Two of Mal'akh's tattoos are on his legs. As described in Chapter 2 of The Lost Symbol (page 11 of the English edition):
... his muscular legs were tattooed as carved pillars -- his left leg spiraled and his right leg vertically striated, Boaz and Jachin.
So, what is this about?
For almost three hundred years, it has been public knowledge that two important symbols in Freemasonry are the pillars Boaz and Jachin. Anciently, pillars with these names were part of the Temple built by King Solomon. In the Bible, the construction of the Temple is described in a couple of places, one of which is the First Book of Kings. The 7th chapter, verses 15 through 22, describe the pillars, at the conclusion of which we read:
And he [Hiram, the master builder] set up the pillars in the porch of the temple: and he set up the right pillar, and called the name thereof Jachin: and he set up the left pillar, and called the name thereof Boaz. (1 Kings 7:21)
The name Jachin translates to "God will establish"; Boaz translates to "in strength." Thus, one meaning of the pillars is that they signify that God established the Temple in strength.
There are ancient legends associated with the pillars, some of which have shown up in Masonic symbolism. One legend is that the pillars were topped with globes, one showing the globe of the Earth ("the terrestrial globe") and the other the globe of the heavens as seen from the Earth ("the celestial globe"). You can see these globes atop the pillars in the illustration above (from a 1920's edition of Albert Mackey's History of Freemasonry). Another legend is that there was secret wisdom written on records deposited within the pillars. Yet another legend (shown in Dan Brown's novel) is that one pillar was decorated with carvings horizontally, the other vertically.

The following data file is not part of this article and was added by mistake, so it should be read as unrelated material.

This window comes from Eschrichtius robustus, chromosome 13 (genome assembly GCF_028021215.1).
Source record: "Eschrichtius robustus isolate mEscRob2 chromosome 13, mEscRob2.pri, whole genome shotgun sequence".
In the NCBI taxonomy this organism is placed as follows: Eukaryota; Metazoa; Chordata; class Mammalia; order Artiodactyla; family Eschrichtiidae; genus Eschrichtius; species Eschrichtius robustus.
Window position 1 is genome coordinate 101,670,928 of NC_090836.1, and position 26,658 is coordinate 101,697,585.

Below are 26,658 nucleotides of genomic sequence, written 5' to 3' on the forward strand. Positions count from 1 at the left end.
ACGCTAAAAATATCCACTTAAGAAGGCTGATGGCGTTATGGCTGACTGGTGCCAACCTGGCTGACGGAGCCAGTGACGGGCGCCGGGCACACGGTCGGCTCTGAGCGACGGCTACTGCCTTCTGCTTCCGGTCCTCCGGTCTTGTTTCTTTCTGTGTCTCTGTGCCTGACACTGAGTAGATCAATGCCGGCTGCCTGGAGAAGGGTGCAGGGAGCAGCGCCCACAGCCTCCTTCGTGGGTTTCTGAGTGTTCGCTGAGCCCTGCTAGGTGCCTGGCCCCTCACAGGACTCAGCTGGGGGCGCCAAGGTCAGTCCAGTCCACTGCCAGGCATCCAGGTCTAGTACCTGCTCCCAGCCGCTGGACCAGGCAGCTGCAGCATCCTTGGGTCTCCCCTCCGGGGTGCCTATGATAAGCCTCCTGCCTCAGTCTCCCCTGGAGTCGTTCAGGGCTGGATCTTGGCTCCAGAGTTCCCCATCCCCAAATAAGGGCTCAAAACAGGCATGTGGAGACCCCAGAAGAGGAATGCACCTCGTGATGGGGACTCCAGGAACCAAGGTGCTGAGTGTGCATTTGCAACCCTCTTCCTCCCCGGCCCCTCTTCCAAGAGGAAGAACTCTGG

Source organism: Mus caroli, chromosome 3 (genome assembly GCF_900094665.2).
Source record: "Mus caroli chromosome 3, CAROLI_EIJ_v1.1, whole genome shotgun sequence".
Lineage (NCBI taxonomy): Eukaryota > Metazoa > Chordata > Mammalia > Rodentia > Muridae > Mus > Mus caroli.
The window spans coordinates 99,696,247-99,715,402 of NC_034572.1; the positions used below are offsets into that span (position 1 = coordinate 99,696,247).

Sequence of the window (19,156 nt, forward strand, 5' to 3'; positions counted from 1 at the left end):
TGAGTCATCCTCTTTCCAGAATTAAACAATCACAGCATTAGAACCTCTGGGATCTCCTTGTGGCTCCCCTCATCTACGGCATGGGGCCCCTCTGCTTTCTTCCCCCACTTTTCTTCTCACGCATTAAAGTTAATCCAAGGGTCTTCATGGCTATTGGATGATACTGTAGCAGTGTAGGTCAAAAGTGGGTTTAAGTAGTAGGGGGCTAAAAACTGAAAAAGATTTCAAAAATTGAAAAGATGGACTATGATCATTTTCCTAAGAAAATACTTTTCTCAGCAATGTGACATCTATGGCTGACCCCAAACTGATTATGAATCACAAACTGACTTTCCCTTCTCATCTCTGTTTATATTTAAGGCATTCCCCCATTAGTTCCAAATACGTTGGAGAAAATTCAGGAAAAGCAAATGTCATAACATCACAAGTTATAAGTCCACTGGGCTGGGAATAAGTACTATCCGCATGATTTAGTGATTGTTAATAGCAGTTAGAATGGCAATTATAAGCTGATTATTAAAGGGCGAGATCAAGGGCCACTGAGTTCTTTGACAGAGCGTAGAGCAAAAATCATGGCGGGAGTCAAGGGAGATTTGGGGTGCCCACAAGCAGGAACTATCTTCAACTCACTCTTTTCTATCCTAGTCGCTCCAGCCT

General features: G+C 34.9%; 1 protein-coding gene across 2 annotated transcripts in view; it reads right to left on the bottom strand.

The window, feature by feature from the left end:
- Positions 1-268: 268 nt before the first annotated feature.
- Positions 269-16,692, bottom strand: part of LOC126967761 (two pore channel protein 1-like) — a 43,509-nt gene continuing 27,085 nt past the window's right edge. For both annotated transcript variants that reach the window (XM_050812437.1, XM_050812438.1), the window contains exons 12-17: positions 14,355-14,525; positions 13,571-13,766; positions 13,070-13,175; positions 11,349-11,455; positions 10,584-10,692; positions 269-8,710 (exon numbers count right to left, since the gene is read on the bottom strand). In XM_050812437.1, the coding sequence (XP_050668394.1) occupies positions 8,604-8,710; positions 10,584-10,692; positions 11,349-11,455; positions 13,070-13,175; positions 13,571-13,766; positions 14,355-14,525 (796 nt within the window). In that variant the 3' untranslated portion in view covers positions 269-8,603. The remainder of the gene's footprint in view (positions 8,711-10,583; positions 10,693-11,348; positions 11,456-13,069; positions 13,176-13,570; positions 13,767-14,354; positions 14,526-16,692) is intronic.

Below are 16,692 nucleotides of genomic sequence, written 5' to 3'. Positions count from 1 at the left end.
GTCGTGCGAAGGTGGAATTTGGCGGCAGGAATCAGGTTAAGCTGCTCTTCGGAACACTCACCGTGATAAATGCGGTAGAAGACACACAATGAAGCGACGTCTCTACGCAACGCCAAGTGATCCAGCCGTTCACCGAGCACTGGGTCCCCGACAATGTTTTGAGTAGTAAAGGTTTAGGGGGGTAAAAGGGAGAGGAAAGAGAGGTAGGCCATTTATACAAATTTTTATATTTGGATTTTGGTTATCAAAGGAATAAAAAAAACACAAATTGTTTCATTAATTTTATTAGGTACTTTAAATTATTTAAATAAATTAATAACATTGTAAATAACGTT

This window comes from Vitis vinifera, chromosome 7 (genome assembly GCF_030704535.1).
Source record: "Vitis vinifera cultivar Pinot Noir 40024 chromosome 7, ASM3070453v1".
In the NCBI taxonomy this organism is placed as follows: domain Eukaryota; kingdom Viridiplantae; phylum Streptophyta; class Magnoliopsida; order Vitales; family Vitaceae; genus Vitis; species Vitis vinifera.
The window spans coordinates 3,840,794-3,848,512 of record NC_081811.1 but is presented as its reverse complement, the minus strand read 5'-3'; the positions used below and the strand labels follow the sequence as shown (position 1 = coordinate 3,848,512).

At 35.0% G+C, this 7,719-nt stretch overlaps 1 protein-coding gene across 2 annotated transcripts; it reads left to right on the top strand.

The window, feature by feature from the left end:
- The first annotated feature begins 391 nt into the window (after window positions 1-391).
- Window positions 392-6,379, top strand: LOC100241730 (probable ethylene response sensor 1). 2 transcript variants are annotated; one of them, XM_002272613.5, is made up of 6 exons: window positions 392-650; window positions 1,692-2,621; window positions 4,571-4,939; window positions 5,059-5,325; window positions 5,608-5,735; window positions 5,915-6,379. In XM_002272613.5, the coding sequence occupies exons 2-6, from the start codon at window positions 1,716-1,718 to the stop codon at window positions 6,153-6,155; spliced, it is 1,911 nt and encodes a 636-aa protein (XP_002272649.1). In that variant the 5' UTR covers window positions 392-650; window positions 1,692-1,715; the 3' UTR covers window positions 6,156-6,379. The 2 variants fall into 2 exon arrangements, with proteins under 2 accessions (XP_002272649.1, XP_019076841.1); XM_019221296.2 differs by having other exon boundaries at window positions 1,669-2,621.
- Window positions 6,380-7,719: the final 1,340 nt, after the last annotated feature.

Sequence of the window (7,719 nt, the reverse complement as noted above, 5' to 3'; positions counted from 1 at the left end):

What is the significance of the pillars in Masonic symbolism, and why are they of interest to Mal'akh? There is much that could be said about this, only a portion of which I can mention here.
The pillars Boaz and Jachin signify the entrance to the Temple built by Solomon and dedicated to God. Some representation of these pillars is found in most Masonic lodge rooms. Their presence helps to mark the Masonic lodge room as a sort of sacred space, where people take a different perspective on their lives than the everyday point of view. The "journey" of initiation into Freemasonry begins as the initiate symbolically enters the Temple built by Solomon.
The names of the pillars are a reminder to the Mason that, as the outward Temple was established in strength by God, so too the Mason invites God to establish his own life in strength. (Of course, if the Mason invites God to establish his life, he'd better be living the kind of life that God can support.)
As the globes atop the ancient pillars were representations of the heavens and the earth, so too the Mason seeks for knowledge of the natural universe, near and far.
As the ancient pillars were said to be repositories of wisdom, so too the Mason is on a journey in search of wisdom.
These are the values that Mal'akh was dedicating himself to: the search for wisdom. The tragedy of Mal'akh, in part, is that he did not understand that the search for higher wisdom requires kindness and respect for other human beings, in order to be a fully successful search.
I shall have a great deal more to say about Masonic symbolism as it appears in Dan Brown's novel in my forthcoming book, Discovering The Lost Symbol: The Mind of Dan Brown, the Truth About the Freemasons, and the Idea That We Can Become Gods. (Agents' and publishers' inquiries are welcome.)